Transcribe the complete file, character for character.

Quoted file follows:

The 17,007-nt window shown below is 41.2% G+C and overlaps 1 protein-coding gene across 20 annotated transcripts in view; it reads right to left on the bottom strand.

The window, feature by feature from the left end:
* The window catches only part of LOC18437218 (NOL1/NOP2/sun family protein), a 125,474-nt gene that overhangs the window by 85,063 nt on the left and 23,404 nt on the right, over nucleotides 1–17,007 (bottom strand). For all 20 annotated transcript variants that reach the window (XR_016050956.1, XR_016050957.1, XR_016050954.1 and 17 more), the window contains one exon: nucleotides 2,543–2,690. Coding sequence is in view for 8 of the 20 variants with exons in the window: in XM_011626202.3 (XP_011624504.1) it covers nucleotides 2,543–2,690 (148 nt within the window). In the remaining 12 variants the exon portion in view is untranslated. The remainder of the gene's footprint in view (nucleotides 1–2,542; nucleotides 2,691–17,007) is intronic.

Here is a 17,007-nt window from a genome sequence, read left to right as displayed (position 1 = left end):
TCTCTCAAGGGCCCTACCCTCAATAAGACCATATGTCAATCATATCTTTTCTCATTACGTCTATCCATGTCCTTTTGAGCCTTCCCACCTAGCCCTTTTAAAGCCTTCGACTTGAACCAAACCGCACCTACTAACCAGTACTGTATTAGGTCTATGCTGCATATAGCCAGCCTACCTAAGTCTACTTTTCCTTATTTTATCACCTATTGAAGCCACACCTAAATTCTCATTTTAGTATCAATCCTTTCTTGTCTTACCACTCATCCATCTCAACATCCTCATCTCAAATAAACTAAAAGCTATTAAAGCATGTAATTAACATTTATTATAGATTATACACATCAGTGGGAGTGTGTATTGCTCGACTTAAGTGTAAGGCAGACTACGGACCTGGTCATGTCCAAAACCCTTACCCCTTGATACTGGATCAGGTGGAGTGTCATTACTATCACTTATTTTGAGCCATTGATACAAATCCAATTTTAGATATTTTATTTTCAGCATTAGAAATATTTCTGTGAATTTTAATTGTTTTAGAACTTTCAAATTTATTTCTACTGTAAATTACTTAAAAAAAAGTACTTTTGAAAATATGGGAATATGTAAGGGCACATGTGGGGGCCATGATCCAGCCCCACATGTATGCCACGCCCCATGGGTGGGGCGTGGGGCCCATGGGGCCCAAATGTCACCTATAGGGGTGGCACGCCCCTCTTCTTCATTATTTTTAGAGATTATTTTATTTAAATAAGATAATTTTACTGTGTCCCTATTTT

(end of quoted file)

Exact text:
The 17,007-nt window shown below is 41.2% G+C and overlaps 1 protein-coding gene across 20 annotated transcripts in view; it reads right to left on the bottom strand.

The window, feature by feature from the left end:
* The window catches only part of LOC18437218 (NOL1/NOP2/sun family protein), a 125,474-nt gene that overhangs the window by 85,063 nt on the left and 23,404 nt on the right, over nucleotides 1–17,007 (bottom strand). For all 20 annotated transcript variants that reach the window (XR_016050956.1, XR_016050957.1, XR_016050954.1 and 17 more), the window contains one exon: nucleotides 2,543–2,690. Coding sequence is in view for 8 of the 20 variants with exons in the window: in XM_011626202.3 (XP_011624504.1) it covers nucleotides 2,543–2,690 (148 nt within the window). In the remaining 12 variants the exon portion in view is untranslated. The remainder of the gene's footprint in view (nucleotides 1–2,542; nucleotides 2,691–17,007) is intronic.

Here is a 17,007-nt window from a genome sequence, read left to right as displayed (position 1 = left end):
TCTCTCAAGGGCCCTACCCTCAATAAGACCATATGTCAATCATATCTTTTCTCATTACGTCTATCCATGTCCTTTTGAGCCTTCCCACCTAGCCCTTTTAAAGCCTTCGACTTGAACCAAACCGCACCTACTAACCAGTACTGTATTAGGTCTATGCTGCATATAGCCAGCCTACCTAAGTCTACTTTTCCTTATTTTATCACCTATTGAAGCCACACCTAAATTCTCATTTTAGTATCAATCCTTTCTTGTCTTACCACTCATCCATCTCAACATCCTCATCTCAAATAAACTAAAAGCTATTAAAGCATGTAATTAACATTTATTATAGATTATACACATCAGTGGGAGTGTGTATTGCTCGACTTAAGTGTAAGGCAGACTACGGACCTGGTCATGTCCAAAACCCTTACCCCTTGATACTGGATCAGGTGGAGTGTCATTACTATCACTTATTTTGAGCCATTGATACAAATCCAATTTTAGATATTTTATTTTCAGCATTAGAAATATTTCTGTGAATTTTAATTGTTTTAGAACTTTCAAATTTATTTCTACTGTAAATTACTTAAAAAAAAGTACTTTTGAAAATATGGGAATATGTAAGGGCACATGTGGGGGCCATGATCCAGCCCCACATGTATGCCACGCCCCATGGGTGGGGCGTGGGGCCCATGGGGCCCAAATGTCACCTATAGGGGTGGCACGCCCCTCTTCTTCATTATTTTTAGAGATTATTTTATTTAAATAAGATAATTTTACTGTGTCCCTATTTT